Return to Nashville a colorful adventure
By Hollie Deese
Photography by Julia Steele
Mixed-media artist Vadis Turner and her husband, Clay Ezell, co-owner of The Compost Company, are Nashville natives who both moved to New York. That’s where they met and made the connection that not only were they both from Nashville, they had gone to the same school.
“But I’m four years older. I can proudly say that I was not checking him out when I was in the fourth grade and he was in the first grade,” she jokes. “But it was love at first sight when we met as adults.”
She studied art at Boston University then moved to New York in 2000. She quit her full-time job in 2004 and started teaching part time at Pratt Institute. For ten years she divided her time between teaching and creating works of art.
But the art was always her calling.
“Art is something that we all do growing up, and then most people phase out of it for whatever reason,” she says. “It was something that was always with me. I was just too nervous to quit because when you quit, it gets really hard to start again. But it’s hard to decide what needs to be brought into the world and to trust your ideas enough to see them through sometimes.”
After she and Clay married and had their first child, they began to talk about going home. They were ready to have a second baby and wanted to be near their families as they raised their children. And she really wanted a dishwasher.
“I had no intention of ever moving back to Nashville, not that I didn’t have a great childhood here. I did. But Nashville, when I was growing up, didn’t have much to offer artists. Period,” she says. “Now there are so many people moving from other places and mixing it up and bringing their dreams here — it made it really enticing to move back home.”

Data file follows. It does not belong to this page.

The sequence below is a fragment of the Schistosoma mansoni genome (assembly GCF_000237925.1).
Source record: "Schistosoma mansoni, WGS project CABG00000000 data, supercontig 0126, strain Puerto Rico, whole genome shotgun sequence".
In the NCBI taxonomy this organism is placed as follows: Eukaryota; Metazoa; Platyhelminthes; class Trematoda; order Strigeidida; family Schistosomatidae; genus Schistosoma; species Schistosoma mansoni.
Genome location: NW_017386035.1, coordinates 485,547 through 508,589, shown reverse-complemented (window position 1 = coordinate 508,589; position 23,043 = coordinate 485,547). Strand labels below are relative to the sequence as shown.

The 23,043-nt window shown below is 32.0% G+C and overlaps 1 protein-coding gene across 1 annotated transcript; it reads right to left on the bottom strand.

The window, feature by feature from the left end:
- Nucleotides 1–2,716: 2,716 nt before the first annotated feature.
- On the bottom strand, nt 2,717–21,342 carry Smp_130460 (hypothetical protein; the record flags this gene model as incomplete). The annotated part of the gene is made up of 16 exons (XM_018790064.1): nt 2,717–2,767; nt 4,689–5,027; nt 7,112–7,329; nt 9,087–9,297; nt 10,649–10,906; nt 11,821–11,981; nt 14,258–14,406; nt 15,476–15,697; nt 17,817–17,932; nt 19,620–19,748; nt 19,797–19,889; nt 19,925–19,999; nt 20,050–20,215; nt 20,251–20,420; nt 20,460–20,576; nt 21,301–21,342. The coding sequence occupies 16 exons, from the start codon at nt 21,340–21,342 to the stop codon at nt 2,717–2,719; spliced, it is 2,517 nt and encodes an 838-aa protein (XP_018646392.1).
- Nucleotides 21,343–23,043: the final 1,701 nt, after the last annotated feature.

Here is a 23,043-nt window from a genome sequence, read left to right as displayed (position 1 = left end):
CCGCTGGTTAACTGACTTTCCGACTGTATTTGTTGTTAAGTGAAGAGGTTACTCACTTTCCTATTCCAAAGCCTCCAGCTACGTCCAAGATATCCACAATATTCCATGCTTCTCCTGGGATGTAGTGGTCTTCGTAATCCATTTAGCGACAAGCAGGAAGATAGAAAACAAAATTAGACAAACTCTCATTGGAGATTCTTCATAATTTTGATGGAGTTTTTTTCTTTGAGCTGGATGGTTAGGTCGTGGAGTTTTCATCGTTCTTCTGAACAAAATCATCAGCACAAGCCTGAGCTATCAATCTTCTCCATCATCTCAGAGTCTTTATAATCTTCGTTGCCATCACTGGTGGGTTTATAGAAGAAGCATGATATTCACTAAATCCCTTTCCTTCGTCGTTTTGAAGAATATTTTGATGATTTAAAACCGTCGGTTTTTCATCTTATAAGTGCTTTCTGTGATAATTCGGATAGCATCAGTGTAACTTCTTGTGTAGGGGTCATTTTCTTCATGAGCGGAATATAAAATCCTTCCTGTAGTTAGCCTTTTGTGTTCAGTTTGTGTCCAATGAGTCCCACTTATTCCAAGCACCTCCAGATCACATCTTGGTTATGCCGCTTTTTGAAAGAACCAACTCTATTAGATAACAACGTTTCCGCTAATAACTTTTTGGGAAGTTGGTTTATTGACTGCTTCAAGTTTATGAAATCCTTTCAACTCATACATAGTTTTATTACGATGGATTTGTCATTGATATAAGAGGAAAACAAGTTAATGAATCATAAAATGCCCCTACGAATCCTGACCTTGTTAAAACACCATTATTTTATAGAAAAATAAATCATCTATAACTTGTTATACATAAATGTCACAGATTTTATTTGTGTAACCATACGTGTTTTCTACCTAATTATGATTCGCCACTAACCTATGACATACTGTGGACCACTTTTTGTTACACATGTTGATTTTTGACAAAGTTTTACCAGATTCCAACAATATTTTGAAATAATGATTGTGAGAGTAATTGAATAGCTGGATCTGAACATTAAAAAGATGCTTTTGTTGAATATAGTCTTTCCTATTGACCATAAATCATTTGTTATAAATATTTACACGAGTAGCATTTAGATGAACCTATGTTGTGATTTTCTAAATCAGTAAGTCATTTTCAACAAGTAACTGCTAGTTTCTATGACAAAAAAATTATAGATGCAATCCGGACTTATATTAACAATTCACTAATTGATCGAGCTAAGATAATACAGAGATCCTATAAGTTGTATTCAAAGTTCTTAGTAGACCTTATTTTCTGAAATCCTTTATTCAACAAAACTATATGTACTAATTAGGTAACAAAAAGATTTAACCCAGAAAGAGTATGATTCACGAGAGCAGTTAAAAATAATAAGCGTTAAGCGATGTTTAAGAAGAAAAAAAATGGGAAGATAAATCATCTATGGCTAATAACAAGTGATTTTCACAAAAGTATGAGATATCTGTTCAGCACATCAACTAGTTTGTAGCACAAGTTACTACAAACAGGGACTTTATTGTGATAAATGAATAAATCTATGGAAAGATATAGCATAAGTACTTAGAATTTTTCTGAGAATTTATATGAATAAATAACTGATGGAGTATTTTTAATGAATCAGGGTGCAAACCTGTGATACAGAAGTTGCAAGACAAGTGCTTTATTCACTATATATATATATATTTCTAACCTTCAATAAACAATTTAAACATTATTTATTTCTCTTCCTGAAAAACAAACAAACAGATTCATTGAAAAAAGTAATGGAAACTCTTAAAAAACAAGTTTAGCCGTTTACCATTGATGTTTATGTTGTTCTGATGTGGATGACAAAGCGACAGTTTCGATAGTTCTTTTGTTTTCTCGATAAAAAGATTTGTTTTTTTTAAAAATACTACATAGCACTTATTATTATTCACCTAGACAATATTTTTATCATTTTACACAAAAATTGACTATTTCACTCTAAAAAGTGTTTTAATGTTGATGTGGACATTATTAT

It’s been nearly two years that they have been back. Now they have that second baby — and the dishwasher — in a three-story building renovated by Nick Dryden of DA/AD. Finding their downtown home wasn’t easy, but once they did? There wasn’t any other option.
“We were looking for a place downtown that could be altered so that we could live upstairs and rent out the downstairs,” she says. “We needed parking, but we wanted to be able to walk downtown. There just aren’t a lot of those spots.”
One very early morning she was in her pajamas on her couch in Brooklyn. She Googled “building for sale in downtown Nashville” and found their house. She called and made a date to fly in to see the place. When she arrived, the owner couldn’t meet her because of a sick dog—she had to go home without even stepping inside.
She flew back a second time and this time got the house, which had been stripped down to its foundational elements. “It’s ‘second empire,’ which didn’t really mean a lot to me until I started to live here,” she says of their late 1800s abode. It has its original hardwood floors, exposed brick and confusing layout.
“I pride myself on being creative and being able to do creative problem-solving, but I could not figure out how to do this,” she says.
That’s when she turned to Dryden, who moved the tiny kitchen to the front of the house, created rooftop access for outdoor living that overlooks the city, and even added skylights to let in more natural light. Meanwhile, she has added color and personality by trading her art for the works of others.
Architectural touches are everywhere, like salvaged doors and fixtures from Braxton Dixon’s collection, gold lion wallpaper in the master bathroom and custom tile Turner laid out herself, spelling out their initials. But she also had a design assist from McLean Barbieri of Annali Interiors.
“She worked very hard alongside me with the interior design of the whole place,” Turner says. “She was a pivotal force in the creation and visualization of my home.”
And they were right — Nashville now has so much more to offer artists than it did when they left. So they are here to stay.
“I’m not a pioneer,” she says. “I came back after it was already cool. We definitely didn’t move here for my career, but to my great surprise it has been incredible for me. The opportunities that I’ve had because I live in Nashville could not be matched if I lived in New York.”